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Tri copter boom lengths

cranialrectosis

Faster than a speeding faceplant!
Mentor
#1
I seem to recall a discussion where it was suggested that on a tri copter you want the front booms shorter than the rear boom. I think the idea was to offset the lesser amount of thrust from the rear motor by reducing the amount of leverage the front motors have.

I don't seem to be able to find the thread.

Is this theory sound? Is there a benefit to making the front motors work harder?

If so, how much shorter than the rear boom should the front booms be?
 

Craftydan

Hostage Taker of Quads
Moderator
Mentor
#2
dunno about that discussion, but from the physics, shorter front booms would make it less-stable-more-agile in roll. shorter tail will make it less-stable-more-agile in pitch

As for motor loading, it depends on how close the CG is to the "motor centroid" -- the weighted average of motor position weighted by thrust, not by, well, weight.

If all motors were equal, and the booms were positioned such that the motors were on the corners of an equilateral triangle, putting CG in the middle of that triangle would even out the loading -- the neutral point. So what happens to the neutral point when we move things around?

pulling front motors together, or moving the back moter farther back, would move that neutral point backwards (going to the extreme, pulling the front all the way together would make neutral 2/3 back from the front motors).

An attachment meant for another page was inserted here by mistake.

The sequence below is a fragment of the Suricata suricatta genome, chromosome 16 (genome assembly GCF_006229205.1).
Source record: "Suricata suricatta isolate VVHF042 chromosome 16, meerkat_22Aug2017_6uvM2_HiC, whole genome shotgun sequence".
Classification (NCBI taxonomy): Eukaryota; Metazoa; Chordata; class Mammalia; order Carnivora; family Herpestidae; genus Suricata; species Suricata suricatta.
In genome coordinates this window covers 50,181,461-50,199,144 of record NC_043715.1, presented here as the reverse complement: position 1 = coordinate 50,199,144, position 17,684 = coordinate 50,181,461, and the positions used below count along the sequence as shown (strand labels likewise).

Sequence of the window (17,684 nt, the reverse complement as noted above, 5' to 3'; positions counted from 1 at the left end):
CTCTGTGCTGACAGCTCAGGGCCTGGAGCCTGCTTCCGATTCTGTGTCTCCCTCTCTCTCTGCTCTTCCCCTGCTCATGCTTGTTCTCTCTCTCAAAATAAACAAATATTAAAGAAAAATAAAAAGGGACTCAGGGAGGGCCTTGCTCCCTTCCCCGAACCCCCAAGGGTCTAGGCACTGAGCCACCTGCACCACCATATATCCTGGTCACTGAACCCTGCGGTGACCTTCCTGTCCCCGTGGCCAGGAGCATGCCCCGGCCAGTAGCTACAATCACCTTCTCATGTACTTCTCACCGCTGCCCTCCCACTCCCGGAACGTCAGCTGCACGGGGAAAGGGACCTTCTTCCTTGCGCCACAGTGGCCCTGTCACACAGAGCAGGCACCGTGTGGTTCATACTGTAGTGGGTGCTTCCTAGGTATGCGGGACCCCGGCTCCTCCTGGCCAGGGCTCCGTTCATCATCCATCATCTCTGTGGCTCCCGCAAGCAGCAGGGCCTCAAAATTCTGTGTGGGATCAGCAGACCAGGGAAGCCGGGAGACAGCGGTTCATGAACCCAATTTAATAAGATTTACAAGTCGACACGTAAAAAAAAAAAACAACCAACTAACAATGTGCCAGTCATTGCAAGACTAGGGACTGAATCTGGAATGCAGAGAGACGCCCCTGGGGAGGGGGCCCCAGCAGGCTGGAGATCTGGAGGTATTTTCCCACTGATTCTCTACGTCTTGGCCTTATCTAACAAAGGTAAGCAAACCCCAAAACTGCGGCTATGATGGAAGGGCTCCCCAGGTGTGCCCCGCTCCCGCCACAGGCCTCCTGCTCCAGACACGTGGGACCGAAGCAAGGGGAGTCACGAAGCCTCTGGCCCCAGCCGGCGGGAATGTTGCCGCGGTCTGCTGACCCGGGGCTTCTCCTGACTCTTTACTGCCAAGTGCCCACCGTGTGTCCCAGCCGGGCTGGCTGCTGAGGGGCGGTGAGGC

making the tail stronger (more thrust for the same throttle signal, presumably from a bigger motor) would push neutral forward.

Of course, like fixed wings, you don't have to put the CG on neutral, but unlike fixed wings, tail/nose heavy only affects motor loading. If it's within the motor's power curve to keep up with the heavier load, it'll be fine in hover. A tri might drop or raise the tail in a full throttle burst if CG is off neutral, unless mix limits are set to compensate.
 

Cyberdactyl

Misfit Multirotor Monkey
#4
Having the principal axis of inertia of a tri or quad offset from the MR's optimum physical center of lift, can play all sorts of wicked mischief on flight physics. The asymmetric dead cat design is a classic example.

Also for acro it can help greatly to keep as much mass as possible in the same plane as the lift points, keeping the principal axis of inertia in line with the angular momentum vector so the craft does not expend energy on torsional flex of the structure.

There's a great analogy to a quad or tri yaw rotating. . . in a tumbling asteroid and its slowing of rotation over time. The equations have been fairly well known for 60 years. Here's a fellow explaining the math in detail.

The video which explains the study graphically, primarily looks at energy loss from non-principal-axis rotation and how that slowly eats away at the rotational wobble, forcing the asteroid into a more perfect principal axis of rotation spin over time. The physics and energy loss from COG being a distance from the principal axis is very analogous to the movements of a multirotor. :)
part 1
part 2
 
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cranialrectosis

Faster than a speeding faceplant!
Mentor
#5
Here is why I like FliteTest.

You can go down the rabbit hole here just as far as you want. Well, until our wives call us for dinner...

Thanks, Cyber. I have seen your racing quad design and am eager to see it built. It employs some of the physics you are describing here in a beautiful graphic representation.

For now I think I will keep my first tri copter as per the original recipe and tweak it later like I have with the AnyCopter which is on its 8th build for all the tweaking.
 

Deeleins

Junior Member
#6
My tri has slightly shorter front arms to compensate for the increased angle due to using 12mm instead of 10mm booms- (and keeping the centre boards and drill holes the same.) as suggested by the great man rcexplorer himself. Well - actually I kept the booms the same but moved the front motors in a bit - never got round to cutting the extra off.
Good luck with the build- lets see a photo when you're done!